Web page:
Ancestor veneration in China is back. The Communist Party has devoted official meetings, books, a six-episode television documentary, a garish children’s performance and postage stamps to mark a century since the birth of Xi Zhongxun, a veteran revolutionary who served under Mao Zedong and then Deng Xiaoping.
It happens that Mr. Xi, born on Oct. 15, 1913, was the father of Xi Jinping, the present party leader. And the image of the elder Mr. Xi, who died in 2002, projected in the official pomp mirrors the sometimes contradictory positions that his son has taken since assuming the top party job in November: faithful acolyte of Mao’s revolution; bold pro-market reformer impatient for change; and a strict, penny-pinching official who feared that his children could be dragged into corruption.
“There are many precious and sterling qualities that I hope to inherit and absorb from you, father,” the younger Mr. Xi wrote to his ailing father in 2001, according to the second volume of Xi Zhongxun’s official biography, which was released recently to mark his centenary. “You once instructed me that throughout your life you had never attacked anyone and stuck to the truth, never telling lies.” [Source]
The proceedings have been closely watched for clues about the state of play among the Party elite. Former premier Wen Jiabao resurfaced to mark the anniversary while, according to Russell Leigh Moses, reinforcing past warnings against Mao-era leftism and distancing himself from former president Hu Jintao. From Xi the Younger’s perspective, some observers suggested, the commemorations offered a chance to cement his own position. From Zhuang Pinghui at South China Morning Post:
“The commemorative activities have gone beyond what someone of his rank would normally deserve – after all, his highest rank was vice-premier. That shows the urgent need for the junior Xi to consolidate power by playing the card of his father,” said Zhang Lifan , a political commentator in Beijing.
“Xi is trying to get more political support by reminding people of his father’s legacy and the scale of such commemorative events shows he has not attained the real authority within the party and there is an urgent need to consolidate his power.” Another Beijing-based commentator, Chen Ziming , said Xi was trying to save his plummeting popularity among intellectuals because of the suppression of civic activists by associating himself with his reformer father.
“Xi Zhongxun was one of the rare reformers and president Xi’s commemoration of his father’s legacy is damage control. But a one-time show will not work,” Chen said. “So far we haven’t seen him learning much from his father.” [Source]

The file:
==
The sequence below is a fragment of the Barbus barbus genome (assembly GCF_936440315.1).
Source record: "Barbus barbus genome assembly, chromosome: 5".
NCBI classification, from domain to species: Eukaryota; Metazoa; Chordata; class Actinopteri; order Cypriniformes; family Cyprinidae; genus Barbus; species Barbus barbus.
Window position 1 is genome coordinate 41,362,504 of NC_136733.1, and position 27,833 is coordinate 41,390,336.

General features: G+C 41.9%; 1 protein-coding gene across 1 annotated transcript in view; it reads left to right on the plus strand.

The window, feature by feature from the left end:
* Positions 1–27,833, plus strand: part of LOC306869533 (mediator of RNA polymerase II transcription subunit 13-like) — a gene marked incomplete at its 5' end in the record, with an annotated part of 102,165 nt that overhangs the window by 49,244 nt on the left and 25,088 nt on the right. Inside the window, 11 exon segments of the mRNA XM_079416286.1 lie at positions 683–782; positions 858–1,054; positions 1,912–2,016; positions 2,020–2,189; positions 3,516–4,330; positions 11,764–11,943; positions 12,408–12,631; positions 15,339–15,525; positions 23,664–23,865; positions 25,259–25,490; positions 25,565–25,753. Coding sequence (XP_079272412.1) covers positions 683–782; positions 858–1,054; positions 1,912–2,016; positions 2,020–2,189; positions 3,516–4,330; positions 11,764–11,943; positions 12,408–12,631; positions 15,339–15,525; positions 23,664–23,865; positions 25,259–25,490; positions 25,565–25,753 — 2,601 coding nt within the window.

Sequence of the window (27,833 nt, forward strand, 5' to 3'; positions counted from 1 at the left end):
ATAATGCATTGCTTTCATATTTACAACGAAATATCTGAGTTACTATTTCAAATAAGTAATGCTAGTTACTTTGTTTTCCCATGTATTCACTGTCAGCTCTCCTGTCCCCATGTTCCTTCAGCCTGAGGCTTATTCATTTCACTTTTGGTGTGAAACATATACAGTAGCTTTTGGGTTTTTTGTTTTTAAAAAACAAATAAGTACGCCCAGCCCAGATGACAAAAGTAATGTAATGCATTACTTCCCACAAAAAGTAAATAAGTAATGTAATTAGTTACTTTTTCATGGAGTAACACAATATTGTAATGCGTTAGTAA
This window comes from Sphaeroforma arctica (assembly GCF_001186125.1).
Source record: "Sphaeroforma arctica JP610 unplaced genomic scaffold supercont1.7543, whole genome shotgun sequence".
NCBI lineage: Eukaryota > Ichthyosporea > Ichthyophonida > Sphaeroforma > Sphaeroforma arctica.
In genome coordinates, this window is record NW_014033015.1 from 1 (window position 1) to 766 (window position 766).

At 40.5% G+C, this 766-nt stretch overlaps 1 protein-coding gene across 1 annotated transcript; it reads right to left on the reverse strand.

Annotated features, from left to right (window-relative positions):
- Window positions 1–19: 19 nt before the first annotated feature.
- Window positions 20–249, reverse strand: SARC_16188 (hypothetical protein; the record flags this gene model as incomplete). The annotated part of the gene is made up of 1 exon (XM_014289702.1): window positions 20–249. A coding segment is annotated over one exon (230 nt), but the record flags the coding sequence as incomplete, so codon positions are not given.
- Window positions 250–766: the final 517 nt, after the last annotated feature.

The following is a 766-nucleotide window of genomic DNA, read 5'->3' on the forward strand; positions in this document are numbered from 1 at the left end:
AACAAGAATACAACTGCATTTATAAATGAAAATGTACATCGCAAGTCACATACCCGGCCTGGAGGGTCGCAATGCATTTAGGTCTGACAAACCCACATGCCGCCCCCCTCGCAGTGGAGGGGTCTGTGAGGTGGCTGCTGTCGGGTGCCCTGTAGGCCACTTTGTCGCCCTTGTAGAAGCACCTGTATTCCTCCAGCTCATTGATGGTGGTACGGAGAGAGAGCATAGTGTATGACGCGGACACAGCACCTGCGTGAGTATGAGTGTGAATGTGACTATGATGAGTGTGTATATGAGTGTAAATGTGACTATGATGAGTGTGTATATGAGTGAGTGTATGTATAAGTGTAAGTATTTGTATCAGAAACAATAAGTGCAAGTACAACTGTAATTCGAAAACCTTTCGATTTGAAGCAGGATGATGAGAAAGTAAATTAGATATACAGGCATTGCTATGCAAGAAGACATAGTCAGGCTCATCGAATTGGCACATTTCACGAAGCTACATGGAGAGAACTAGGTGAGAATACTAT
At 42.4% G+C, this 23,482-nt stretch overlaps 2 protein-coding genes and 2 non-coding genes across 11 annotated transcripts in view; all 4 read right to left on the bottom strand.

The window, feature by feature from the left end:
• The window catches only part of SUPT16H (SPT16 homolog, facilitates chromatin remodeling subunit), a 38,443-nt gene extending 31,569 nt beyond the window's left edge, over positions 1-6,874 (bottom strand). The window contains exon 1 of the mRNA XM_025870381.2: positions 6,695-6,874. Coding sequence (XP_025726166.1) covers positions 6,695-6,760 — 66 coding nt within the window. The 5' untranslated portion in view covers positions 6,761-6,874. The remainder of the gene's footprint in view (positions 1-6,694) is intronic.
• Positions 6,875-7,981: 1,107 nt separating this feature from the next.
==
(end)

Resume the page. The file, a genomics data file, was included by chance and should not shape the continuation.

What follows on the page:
Others, though, argue that Xi Jinping showed relatively little inclination to exploit the occasion. From Barbara Demick at The Los Angeles Times, reporting how the government Xi Zhongxun’s Shaanxi hometown of Fuping is hoping to turn the anniversary into a fountain of “red tourist” yuan:
The local government is now raising money for what it says will be a $3-billion theme park spread over 2,700 acres. The park is to include entertainment, cultural and exhibition centers and a spa, according to a notice published in April by the municipal government.
[…] One person who hasn’t visited much is Xi Jinping. Aside from the ceremony Tuesday, the president has distanced himself from the tributes. Political analysts say Xi is keen to avoid the perception that he is a “princeling,” a derogatory expression for the privileged second-generation communists who are among China’s elite.
[…] Li [Datong], the retired editor [of Communist Youth Daily], believes that Xi Jinping is not personally responsible for the initiatives.
“It is a huge taboo for Chinese leaders to expand family tombs or renovate childhood homes,” said Li. “I think this is all local officials trying to ingratiate themselves. That’s how China works.” [Source]
Xi may have more immediate reason to avoid associating himself with the more lavish tributes. A $3 billion theme park would not only run counter to the thrift for which his father was known, but also clash with government campaigns and fierce public sentiment against official extravagance. Recent weeks have already seen controversy over the construction of an $11 million brass puffer fish, and the firing of individual officials for throwing a lavish wedding and accepting a piggyback ride from a villager to save luxury shoes from floodwater. (Recovering orders for high-end Moutai liquor, on the other hand, may suggest that this tide is turning back.) Another focal point of controversy was the announcement of $300 million celebrations to mark the impending 120th anniversary of Mao Zedong’s birth. These are part of an even bigger package of commemorative investments in local tourism, transport and other infrastructure totaling some $2.5 billion dollars [zh], as Xiangtan authorities vie with Fuping’s to squeeze golden eggs from their dead red goose. From Li Hui and Jonathan Standing at Reuters:
Celebrations costing $300 million to mark the birth date of late Chinese leader Mao Zedong, including mass singing and a noodle feast, have sparked popular anger amid a crackdown by authorities on extravagance.
The local government of Mao’s birthplace said on Monday that the events on December 26 marking the 120th anniversary of his birth will include 10,000 people singing a song comparing the revolutionary leader to the rising sun. Another 10,000 will eat “auspicious” birthday noodles at various locations.
“Shaoshan is making the commemoration of comrade Mao Zedong’s birthday the paramount political mandate that overrides everything,” the city government of Xiangtan said on its Internet site. [Source]
Nevertheless, according to a Global Times op-ed on Wednesday, it is the West that harbors an unhealthy Mao fixation.
See also a recent Sensitive Words post at CDT detailing names of Xi family members blocked from searches on Sina Weibo.